Despite increasing activity by the Islamic State and other terror organizations on the African continent, and an expanding mission for U.S. service members deployed there, AFRICOM is likely to remain under-resourced for the foreseeable future.

In a hearing before the Senate Select Committee on Intelligence regarding the most worrisome worldwide threats, representatives of U.S. intelligence agencies agreed their top concerns are the ongoing cyber attacks from U.S. adversaries; a potential great powers conflict with Russia or China; and the need to counter North Korea’s nuclear ambitions.

Those concerns align with the National Defense Strategy that Secretary of Defense Jim Mattis unveiled earlier this month, and the 2019 budget request released Monday at the Pentagon. And while that approach does not abandon Africa, it does push resources toward what the Pentagon and intelligence community view as the more existential threats.

“We have entered a period that can best be described as a race for technological superiority against our adversaries, who seek to sow division in the United States and weaken U.S. leadership,” Director of National Intelligence Dan Coats told committee members.

Justified as that focus may be, the U.S. risks losing ground in Africa, where approximately 6,000 troops are deployed in training, advisory and counter-terrorism roles with partnered forces across the continent. Those forces have worked to counter new cells of Islamic State and other terrorist group-affiliated fighters taking hold in across Northern Africa. U.S. airstrikes have targeted al-Shabab militants in Somalia and targeted Islamic State militants in Libya.

But for many Americans, the October ambush by Islamic State-affiliated fighters in Niger that killed four soldiers was startling. The incident not only revealed the extent of U.S. involvement on the continent but also led to public discussion of the support they are receiving,

Since the attack, U.S. forces there have changed how they go out on missions. The attack also highlighted the lack of dedicated casualty evacuation air assets.

Air Force Chief Master Sgt. Benjamin J. Higginbotham, who just returned from serving as the senior enlisted leader for Combined Joint Task Force-Horn of Africa, Camp Lemonnier, Djibouti, said the limited resourcing for U.S. Africa Command has affected the extent to which U.S. forces can counter the terrorism threat there.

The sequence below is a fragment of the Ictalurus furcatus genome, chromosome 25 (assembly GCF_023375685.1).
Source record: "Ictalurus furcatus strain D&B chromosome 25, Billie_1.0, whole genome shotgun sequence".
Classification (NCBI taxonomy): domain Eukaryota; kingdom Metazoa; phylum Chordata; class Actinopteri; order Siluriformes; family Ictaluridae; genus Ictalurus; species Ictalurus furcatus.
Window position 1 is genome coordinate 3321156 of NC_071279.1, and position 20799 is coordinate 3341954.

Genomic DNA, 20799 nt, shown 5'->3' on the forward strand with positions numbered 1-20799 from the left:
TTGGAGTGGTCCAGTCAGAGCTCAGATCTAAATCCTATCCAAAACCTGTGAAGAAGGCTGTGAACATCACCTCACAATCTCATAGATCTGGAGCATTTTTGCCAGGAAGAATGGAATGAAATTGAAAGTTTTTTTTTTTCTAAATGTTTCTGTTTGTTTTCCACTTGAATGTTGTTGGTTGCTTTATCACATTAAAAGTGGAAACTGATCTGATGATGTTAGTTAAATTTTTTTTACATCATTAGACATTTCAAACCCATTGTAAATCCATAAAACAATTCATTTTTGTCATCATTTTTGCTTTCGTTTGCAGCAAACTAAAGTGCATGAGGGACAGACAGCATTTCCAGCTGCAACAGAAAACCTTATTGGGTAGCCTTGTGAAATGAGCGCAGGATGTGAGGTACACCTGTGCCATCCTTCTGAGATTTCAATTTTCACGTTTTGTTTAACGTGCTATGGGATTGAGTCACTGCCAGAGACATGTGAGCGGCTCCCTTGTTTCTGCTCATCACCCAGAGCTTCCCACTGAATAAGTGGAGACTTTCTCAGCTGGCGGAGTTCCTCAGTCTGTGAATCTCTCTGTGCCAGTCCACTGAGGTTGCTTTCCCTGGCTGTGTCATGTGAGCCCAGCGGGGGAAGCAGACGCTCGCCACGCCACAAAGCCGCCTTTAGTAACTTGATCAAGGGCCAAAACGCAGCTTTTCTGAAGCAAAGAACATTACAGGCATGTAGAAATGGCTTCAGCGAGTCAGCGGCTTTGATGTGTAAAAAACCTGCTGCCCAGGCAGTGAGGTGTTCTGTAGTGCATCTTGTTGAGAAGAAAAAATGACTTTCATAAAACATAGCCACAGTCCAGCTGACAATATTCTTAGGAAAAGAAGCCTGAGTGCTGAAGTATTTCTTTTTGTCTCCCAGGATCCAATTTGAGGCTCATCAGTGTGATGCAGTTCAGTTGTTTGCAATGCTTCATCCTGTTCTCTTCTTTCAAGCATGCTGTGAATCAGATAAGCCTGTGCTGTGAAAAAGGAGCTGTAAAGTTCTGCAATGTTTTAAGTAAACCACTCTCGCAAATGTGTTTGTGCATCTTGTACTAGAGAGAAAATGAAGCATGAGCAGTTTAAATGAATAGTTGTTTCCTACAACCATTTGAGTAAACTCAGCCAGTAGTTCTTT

“With those limited assets and the vast distances associated with that area of operations, we have to be very sensitive as to what operations we can posture ourselves — should one of our service members get in trouble — [so] that we can actually pull him or her out,” Higginbotham said. “Personnel recovery and casevac is one of the biggest challenges there, especially in this resource-constrained environment.”

Coats said ISIS and other groups, such as al-Qaida and Boko Haram, would look to take advantage of ungoverned spaces in Africa.

The Central Intelligence Agency’s annual unclassified Worldwide Threat Assessment report, which was the impetus for the hearing, lists nine African countries where the risk in 2018 is high that violent extremist groups will conduct terror attacks or take advantage of weak local governments.

When asked during the Pentagon’s budget briefing Monday if the renewed focus on the great-powers threat meant U.S. Africa Command would continue to have to do more with less, Lt Gen. Anthony R. Ierardi, who leads the Joint Staff’s resourcing and force structure efforts, said the level of support still has to be determined.

“As the National Defense Strategy is implemented, resources will be allocated appropriately to meet the missions of the combatant commanders and the National Defense Strategy,” Ierardi said.

“It’s frustrating for everyone,” Higginbotham said during an interview last week as he was welcomed as the next senior enlisted leader for the Defense Intelligence Agency. “It’s understandable, but frustrating … but I think everybody would say the same thing.

“We’re doing the best we can with the resources at hand,” Higginbotham said. “We would love to have the resources that CENTCOM has to get after that threat. But in the grand scheme of things, the priority’s just not there.”

Tara Copp is a Pentagon correspondent for the Associated Press. She was previously Pentagon bureau chief for Sightline Media Group.

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